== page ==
One of the greatest professional gifts of my life was a bit of offhand advice given me about 20 years ago by a writer who said, “Never feel guilty about reading, it’s what you do to do your job.” If he hadn’t said it, I don’t know if I’d read less or read guiltily, but I’m grateful I haven’t felt I had to do either.
I suspect reading is about to make a big comeback in America, that in fact we’re going to be reading more books in the future, not fewer. It is a relatively inexpensive (libraries, Kindle, Amazon), peaceful and enriching activity. And we’re about to enter an age of greater quiet. More people will be home, not traveling as much to business meetings or rushing out to the new jobsite. A lot of adults are going to be more in search of guidance and inspiration. The past quarter century we’ve had other diversions, often expensive ones—movies, DVDs, Xboxes. Books will fit the quieter future.
At any rate, 2008 was my year of reading furiously. I’m not sure why, nor why it involved a lot of rereading, a lot of going back to old texts as if I were on a hunt in which trails had to be retraced. I spent my youth reading novels, and learning life from them. Then at some point in my 40s, all I wanted was what was true. What happened in the war, at the battle, in that important life? I ask people my age, “Do you read mostly nonfiction now?” They almost always say: “Yes.” Is this connected with age? Here’s a twist: Lately I want to turn back to novels again.
* * *
I reread Edmund Burke and discovered Conor Cruise O’Brien’s great biography of him. I was moved to see, or to notice for the first time, that Marie Antoinette had learned of Burke’s stirring defense of her, and his portrait of her, before she died. Maybe that’s how she could walk with such dignity to her death on the guillotine: because she knew she had defenders, and she knew they were well-armed. But the French Revolution continues its draw, I think because we sense in it—the heads on the pikes, the terrible dragging down of everything—such a dramatic telling of the demonic at work in history.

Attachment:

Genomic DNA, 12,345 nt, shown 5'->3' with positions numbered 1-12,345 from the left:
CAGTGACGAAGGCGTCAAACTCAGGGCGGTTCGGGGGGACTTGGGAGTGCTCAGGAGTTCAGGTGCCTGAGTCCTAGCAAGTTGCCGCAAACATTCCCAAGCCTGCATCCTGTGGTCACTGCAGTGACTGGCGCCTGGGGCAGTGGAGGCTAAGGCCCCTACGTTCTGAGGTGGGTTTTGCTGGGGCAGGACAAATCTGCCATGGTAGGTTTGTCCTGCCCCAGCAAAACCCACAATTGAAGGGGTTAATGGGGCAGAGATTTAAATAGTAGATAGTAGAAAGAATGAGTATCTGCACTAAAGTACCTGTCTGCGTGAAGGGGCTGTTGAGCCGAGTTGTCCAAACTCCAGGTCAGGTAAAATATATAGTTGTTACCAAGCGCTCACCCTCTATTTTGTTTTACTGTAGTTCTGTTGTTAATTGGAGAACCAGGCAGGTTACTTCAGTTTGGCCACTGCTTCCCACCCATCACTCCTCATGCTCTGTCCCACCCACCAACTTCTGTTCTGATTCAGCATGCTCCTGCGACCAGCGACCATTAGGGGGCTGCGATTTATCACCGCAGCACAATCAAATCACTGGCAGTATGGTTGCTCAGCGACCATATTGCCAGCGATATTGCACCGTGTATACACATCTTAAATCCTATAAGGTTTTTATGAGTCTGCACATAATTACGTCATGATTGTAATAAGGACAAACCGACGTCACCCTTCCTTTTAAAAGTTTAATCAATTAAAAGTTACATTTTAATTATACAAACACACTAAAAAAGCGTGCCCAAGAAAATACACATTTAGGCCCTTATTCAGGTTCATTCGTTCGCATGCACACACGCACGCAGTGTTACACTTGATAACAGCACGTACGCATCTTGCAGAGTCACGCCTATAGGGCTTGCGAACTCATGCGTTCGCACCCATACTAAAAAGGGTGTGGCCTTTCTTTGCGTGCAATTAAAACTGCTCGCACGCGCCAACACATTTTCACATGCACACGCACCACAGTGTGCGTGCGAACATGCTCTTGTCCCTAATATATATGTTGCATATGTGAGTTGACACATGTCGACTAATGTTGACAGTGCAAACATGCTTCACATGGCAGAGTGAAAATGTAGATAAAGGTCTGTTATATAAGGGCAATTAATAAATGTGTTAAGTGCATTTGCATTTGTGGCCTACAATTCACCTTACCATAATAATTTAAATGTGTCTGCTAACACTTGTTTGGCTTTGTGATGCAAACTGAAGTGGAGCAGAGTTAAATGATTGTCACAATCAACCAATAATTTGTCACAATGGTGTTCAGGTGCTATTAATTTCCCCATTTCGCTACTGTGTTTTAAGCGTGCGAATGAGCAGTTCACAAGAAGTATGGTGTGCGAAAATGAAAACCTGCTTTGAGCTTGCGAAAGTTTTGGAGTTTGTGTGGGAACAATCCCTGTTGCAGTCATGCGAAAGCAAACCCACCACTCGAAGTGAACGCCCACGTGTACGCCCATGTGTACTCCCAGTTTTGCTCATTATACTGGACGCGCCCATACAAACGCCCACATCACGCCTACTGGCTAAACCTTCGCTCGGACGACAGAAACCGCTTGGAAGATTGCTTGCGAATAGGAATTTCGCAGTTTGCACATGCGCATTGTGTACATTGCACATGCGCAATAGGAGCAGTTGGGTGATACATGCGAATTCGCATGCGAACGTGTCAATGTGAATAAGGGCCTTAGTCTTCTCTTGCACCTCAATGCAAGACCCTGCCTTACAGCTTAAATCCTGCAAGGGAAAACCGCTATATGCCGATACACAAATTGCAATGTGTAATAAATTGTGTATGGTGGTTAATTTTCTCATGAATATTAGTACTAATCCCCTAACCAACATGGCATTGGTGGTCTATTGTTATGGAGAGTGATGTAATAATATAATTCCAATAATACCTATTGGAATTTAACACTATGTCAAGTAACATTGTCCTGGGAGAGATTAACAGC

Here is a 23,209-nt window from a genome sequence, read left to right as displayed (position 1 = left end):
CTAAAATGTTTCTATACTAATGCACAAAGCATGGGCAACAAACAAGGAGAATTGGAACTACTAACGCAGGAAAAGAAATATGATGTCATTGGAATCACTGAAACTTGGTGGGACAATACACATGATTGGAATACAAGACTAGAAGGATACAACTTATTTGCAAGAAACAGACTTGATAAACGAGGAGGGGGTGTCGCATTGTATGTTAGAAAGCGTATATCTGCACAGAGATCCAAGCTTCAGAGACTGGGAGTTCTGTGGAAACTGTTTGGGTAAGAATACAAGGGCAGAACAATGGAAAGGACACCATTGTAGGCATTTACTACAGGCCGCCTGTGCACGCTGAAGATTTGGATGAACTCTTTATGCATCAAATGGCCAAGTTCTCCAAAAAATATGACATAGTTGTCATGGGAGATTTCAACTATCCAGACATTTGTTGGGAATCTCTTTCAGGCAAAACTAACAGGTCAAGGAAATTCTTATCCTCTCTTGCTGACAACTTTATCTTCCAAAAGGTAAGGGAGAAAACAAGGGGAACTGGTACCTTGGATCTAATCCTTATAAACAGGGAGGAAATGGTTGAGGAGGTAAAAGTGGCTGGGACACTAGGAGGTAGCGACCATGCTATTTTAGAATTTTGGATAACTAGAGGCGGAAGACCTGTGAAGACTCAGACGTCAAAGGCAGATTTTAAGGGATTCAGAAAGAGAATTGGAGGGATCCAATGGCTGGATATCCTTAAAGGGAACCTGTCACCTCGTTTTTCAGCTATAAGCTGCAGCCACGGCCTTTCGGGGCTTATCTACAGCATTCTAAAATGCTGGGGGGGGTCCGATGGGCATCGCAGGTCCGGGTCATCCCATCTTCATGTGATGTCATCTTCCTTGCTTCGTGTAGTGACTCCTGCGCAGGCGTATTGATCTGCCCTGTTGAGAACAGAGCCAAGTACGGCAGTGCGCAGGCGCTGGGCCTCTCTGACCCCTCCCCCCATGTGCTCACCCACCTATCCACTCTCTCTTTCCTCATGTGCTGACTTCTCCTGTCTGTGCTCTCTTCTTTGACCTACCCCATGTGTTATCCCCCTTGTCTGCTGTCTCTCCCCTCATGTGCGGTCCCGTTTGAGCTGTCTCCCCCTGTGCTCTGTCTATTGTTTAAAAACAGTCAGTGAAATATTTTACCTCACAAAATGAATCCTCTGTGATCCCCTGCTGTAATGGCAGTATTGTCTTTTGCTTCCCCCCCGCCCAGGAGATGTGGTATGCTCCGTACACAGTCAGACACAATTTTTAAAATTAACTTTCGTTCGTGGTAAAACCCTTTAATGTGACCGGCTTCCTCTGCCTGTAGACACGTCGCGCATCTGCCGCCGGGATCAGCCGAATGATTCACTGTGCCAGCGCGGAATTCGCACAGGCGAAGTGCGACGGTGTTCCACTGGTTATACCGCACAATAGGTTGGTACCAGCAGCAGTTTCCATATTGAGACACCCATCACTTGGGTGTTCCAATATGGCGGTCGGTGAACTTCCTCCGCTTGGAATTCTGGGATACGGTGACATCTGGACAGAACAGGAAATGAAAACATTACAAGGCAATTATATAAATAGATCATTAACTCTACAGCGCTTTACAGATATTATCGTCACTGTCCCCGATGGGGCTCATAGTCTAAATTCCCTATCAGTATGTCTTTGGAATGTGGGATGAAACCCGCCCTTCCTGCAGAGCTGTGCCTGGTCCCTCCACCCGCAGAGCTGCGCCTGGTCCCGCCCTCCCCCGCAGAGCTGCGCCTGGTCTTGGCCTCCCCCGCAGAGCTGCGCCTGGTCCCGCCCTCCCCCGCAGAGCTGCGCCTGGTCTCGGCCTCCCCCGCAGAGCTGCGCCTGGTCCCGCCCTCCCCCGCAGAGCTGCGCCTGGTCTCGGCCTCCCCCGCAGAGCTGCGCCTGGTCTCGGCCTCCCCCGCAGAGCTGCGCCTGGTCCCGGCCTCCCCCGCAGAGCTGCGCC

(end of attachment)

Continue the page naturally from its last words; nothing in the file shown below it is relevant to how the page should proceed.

I read a lot of biographies this year. “Henry James, the Mature Master” by Sheldon M. Novick was very good, though I continue to wonder why James himself fascinates me when his work, actually, does not. The first volume of Alistair Horne’s admiring and authoritative “Harold Macmillan” set me on a journey for Great Lives Within the Ends of Empires. Or maybe that journey got me to Macmillan. Whichever, the journey continues.
Just before Macmillan there was “The Duff Cooper Diaries,” which gave me great pleasure. Cooper, the 20th-century British diplomat, was a man of real liveliness. He found life delicious when he wasn’t depressed. He was utterly worldly and yet quite down to earth: Half the book is his waking up hung over and wondering how to explain his latest infidelity to the wife he adored. Then he’d go to lunch and stop Hitler. (Cooper’s diaries helped me come down from Arthur Schlesinger’s, a great treat of 2007. He was in his way so small-d democratic and bedazzled by celebrity that he’d write things like, At luncheon I questioned the legitimacy of Tonkin Gulf, and was delighted to see Ann-Margaret had come to see it the same way.)